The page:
Bird Flu Prevention

Bird Flu (Avian Influenza or H5N1 virus)


A wave of Bird Flu (Avian Influenza or H5N1 virus) is crossing the country, infecting both birds and bovine (dairy and beef cattle). So far, there is no evidence that the virus is being spread from mammal to mammal, only from birds or cattle. Poultry (chickens, turkey, ducks) and wild birds like Canadian Geese, pigeons, starlings, and sparrows may all be vectors or spreaders of this disease. Humans in China and Hong Kong have contacted the disease but it is not common in the USA. Milk pasteurization has been shown to be an effective way to keep the virus from infecting humans. 

The Bird Flu virus has infected poultry and wild flocks of birds in the USA, Europe, Africa, and Asia. About 15 million poultry birds have died from Bird Flu in 1.5 years. More than 193 million birds have been culled to stop spreading the virus. Now Bird Flu has also been found in bovines or dairy cattle and even beef cattle. Usually milk production drops by 25% or more. Bird flu has been found in several poultry and dairy farms in Ohio and Michigan, so it nearby. 

The Bird flu has even been found in scavengers like mink, otters, fox, grizzly bears, seals, and dolphins. The list also includes dogs and cats. Most of these animals eat birds with infected carcasses. The risk is that the virus may mutate and infect other animals or humans. So far, humans are rarely infected unless they contact infected animals. People who spend a lot of time handling, grooming and in some cases even kissing their birds are at high risk. Do not over handle birds or make pets of them if possible. Do not eat raw bird meat which might contain the virus. The virus thrives in bird’s airways and so far, human and mammal airways are not good hosts for the virus. However, the more exposure humans and mammals have to the virus, it may eventually mutate and evolve to cause harm to mammals and humans. So far, that has not happened and it may take years or even decades for numerous small genetic DNA virus changes to occur before infection becomes common in people.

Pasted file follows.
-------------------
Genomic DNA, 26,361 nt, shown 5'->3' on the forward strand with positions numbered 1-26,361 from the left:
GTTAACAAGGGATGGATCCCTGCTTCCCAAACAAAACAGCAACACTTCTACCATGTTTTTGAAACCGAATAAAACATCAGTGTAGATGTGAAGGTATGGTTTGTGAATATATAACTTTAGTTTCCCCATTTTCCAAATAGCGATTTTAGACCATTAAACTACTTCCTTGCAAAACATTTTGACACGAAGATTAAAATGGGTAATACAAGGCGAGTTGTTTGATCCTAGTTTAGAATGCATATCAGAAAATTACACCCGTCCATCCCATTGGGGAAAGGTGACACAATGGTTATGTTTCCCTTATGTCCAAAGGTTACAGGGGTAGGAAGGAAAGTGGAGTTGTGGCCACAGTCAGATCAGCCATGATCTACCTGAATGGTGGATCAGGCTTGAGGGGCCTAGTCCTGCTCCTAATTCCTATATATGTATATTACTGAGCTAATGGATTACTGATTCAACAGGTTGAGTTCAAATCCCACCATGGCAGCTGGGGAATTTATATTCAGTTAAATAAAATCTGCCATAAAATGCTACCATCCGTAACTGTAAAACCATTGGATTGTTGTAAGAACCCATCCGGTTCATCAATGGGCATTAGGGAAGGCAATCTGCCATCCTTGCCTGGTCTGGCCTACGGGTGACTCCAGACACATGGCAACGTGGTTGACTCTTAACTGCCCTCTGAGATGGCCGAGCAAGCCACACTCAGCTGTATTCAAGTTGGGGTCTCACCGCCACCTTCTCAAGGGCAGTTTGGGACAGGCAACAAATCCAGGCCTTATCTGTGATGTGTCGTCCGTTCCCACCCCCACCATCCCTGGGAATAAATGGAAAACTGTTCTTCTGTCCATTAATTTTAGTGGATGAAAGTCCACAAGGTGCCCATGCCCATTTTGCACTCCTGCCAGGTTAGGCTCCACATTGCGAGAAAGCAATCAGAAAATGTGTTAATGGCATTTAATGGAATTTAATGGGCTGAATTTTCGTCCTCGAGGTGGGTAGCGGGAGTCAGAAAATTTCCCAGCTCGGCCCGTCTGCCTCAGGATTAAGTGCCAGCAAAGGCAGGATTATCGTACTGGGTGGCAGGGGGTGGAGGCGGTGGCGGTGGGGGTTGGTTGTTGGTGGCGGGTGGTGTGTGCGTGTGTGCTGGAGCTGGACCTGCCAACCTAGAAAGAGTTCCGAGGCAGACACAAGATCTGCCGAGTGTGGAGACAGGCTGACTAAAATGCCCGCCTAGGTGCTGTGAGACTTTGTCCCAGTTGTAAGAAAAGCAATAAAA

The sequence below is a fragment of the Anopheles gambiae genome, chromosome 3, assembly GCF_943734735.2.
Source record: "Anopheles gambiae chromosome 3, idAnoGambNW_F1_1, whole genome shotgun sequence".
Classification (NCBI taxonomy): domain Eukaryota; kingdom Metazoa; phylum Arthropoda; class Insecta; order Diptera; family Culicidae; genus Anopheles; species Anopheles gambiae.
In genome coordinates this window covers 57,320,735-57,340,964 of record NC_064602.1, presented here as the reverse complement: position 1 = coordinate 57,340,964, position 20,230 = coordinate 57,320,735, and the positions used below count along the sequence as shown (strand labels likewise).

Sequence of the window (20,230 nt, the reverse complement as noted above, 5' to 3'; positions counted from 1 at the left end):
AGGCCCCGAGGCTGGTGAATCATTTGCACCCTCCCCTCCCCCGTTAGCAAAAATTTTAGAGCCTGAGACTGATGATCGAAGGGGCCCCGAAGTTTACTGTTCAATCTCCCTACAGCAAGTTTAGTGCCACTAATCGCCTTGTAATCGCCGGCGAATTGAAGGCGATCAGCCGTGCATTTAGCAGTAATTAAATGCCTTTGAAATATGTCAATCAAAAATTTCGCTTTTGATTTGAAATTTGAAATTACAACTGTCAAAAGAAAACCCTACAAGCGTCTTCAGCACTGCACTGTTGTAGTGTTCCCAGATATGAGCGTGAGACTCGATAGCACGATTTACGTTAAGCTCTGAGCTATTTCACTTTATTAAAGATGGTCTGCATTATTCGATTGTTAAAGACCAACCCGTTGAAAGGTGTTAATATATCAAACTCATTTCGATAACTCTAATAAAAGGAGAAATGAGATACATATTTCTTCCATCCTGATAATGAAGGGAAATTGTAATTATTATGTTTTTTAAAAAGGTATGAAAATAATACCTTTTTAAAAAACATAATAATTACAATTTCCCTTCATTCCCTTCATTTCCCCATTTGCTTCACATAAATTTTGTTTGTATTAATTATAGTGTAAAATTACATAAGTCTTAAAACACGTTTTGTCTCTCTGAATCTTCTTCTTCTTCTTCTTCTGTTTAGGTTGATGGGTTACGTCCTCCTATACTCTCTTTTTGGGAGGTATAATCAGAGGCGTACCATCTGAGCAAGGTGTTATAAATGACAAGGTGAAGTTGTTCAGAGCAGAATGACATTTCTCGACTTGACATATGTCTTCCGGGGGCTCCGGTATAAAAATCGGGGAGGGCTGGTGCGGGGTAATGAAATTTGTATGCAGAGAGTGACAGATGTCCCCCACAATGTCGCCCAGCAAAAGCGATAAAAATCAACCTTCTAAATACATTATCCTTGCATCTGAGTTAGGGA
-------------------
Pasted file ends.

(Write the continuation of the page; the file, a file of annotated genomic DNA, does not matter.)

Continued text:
Vaccines are being developed for birds and to prevent human infection. Human vaccines against bird flu are being developed, but like the Covid vaccine, the amount of immunity a vaccine gives to protect people is not perfect and currently gives relatively low immunity to the virus. 

Currently the best defense so far has been ramped up surveillance of poultry flocks and mainly dairy operations. Swine or pigs farms are also being checked because a pig’s physiology is more closely tied to human beings. In the USA, 4 humans have contacted the bird flu and 3 were associated with dairy cows. The Center for Disease Control (CDC) says there are 92 USA dairy farms in 12 states that are infected with Bird Flu. About 97 million USA poultry have been infected with the bird flu. 

Bird Flu prevention is the best policy. Here are some tips. First, wash your hands frequently for at least 15 seconds with soap, especially after contact with birds or livestock. Around birds, stay free of bird droppings (feces, saliva, or bird mucus). Use hand sanitizer containing at least 60 percent alcohol. Stay away from sick or strange acting birds or mammals that may be sick. 

Second, wear protective equipment like gloves, facemask, eye protection and even N95 respirators if working around animals that may be sick with bird flu. Many feed companies and even farm sprayers and fertilizer spreaders are now using protective baths on their equipment and especially tires to avoid spreading the bird flu disease from farm to farm. 

 For the average human, just avoid contact with birds especially poultry like live chickens, turkey, and water fowl like ducks and geese. Stay away from, discourage, or reduce populations of pigeons, starlings, sparrows, Canadian geese and other wild birds around your farm. Do not touch or go near sick or dead birds and avoid contact with bird droppings. 

Avoid eating raw or unprocessed poultry meat, eggs, or unpasteurized milk. Fully cooked food like eggs and poultry are safe to eat. If working around birds or dairy cattle, change your clothes often and only work with healthy animals. Sick animals generally show signs of weakness, coughing, sneezing, nasal discharge, diarrhea, and loss of appetite along with reduced egg or milk production. Most farm workers have to shower and change clothes at the end of each shift now for disease control and security reasons to avoid spreading diseases. Stay cool, stay safe.